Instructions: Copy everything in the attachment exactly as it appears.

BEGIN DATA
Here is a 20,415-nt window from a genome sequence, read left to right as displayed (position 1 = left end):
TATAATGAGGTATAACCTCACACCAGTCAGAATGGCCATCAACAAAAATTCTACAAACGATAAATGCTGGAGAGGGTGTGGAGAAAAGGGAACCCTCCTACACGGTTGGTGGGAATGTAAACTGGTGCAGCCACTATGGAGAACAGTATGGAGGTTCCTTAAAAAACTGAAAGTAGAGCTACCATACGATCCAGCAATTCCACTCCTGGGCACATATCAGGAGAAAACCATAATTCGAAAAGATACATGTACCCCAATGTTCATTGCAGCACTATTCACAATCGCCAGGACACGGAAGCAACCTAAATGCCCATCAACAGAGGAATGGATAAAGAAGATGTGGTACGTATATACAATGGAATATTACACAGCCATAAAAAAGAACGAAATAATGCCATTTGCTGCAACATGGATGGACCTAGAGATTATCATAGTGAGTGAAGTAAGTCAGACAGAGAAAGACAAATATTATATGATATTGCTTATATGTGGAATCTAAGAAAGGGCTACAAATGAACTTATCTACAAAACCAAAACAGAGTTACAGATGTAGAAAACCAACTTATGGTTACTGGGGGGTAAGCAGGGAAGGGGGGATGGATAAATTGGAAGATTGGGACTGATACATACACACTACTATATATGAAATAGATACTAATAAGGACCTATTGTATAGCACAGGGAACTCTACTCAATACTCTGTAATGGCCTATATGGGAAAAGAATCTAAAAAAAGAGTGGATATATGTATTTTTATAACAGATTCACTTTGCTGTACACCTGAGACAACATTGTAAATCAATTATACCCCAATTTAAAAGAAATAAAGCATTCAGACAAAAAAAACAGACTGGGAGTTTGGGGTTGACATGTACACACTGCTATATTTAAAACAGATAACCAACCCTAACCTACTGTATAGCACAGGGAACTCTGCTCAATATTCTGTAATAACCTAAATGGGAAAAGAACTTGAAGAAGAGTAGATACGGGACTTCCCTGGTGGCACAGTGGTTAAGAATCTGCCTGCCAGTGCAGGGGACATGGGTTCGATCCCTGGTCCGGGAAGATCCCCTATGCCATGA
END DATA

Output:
Here is a 20,415-nt window from a genome sequence, read left to right as displayed (position 1 = left end):
TATAATGAGGTATAACCTCACACCAGTCAGAATGGCCATCAACAAAAATTCTACAAACGATAAATGCTGGAGAGGGTGTGGAGAAAAGGGAACCCTCCTACACGGTTGGTGGGAATGTAAACTGGTGCAGCCACTATGGAGAACAGTATGGAGGTTCCTTAAAAAACTGAAAGTAGAGCTACCATACGATCCAGCAATTCCACTCCTGGGCACATATCAGGAGAAAACCATAATTCGAAAAGATACATGTACCCCAATGTTCATTGCAGCACTATTCACAATCGCCAGGACACGGAAGCAACCTAAATGCCCATCAACAGAGGAATGGATAAAGAAGATGTGGTACGTATATACAATGGAATATTACACAGCCATAAAAAAGAACGAAATAATGCCATTTGCTGCAACATGGATGGACCTAGAGATTATCATAGTGAGTGAAGTAAGTCAGACAGAGAAAGACAAATATTATATGATATTGCTTATATGTGGAATCTAAGAAAGGGCTACAAATGAACTTATCTACAAAACCAAAACAGAGTTACAGATGTAGAAAACCAACTTATGGTTACTGGGGGGTAAGCAGGGAAGGGGGGATGGATAAATTGGAAGATTGGGACTGATACATACACACTACTATATATGAAATAGATACTAATAAGGACCTATTGTATAGCACAGGGAACTCTACTCAATACTCTGTAATGGCCTATATGGGAAAAGAATCTAAAAAAAGAGTGGATATATGTATTTTTATAACAGATTCACTTTGCTGTACACCTGAGACAACATTGTAAATCAATTATACCCCAATTTAAAAGAAATAAAGCATTCAGACAAAAAAAACAGACTGGGAGTTTGGGGTTGACATGTACACACTGCTATATTTAAAACAGATAACCAACCCTAACCTACTGTATAGCACAGGGAACTCTGCTCAATATTCTGTAATAACCTAAATGGGAAAAGAACTTGAAGAAGAGTAGATACGGGACTTCCCTGGTGGCACAGTGGTTAAGAATCTGCCTGCCAGTGCAGGGGACATGGGTTCGATCCCTGGTCCGGGAAGATCCCCTATGCCATGA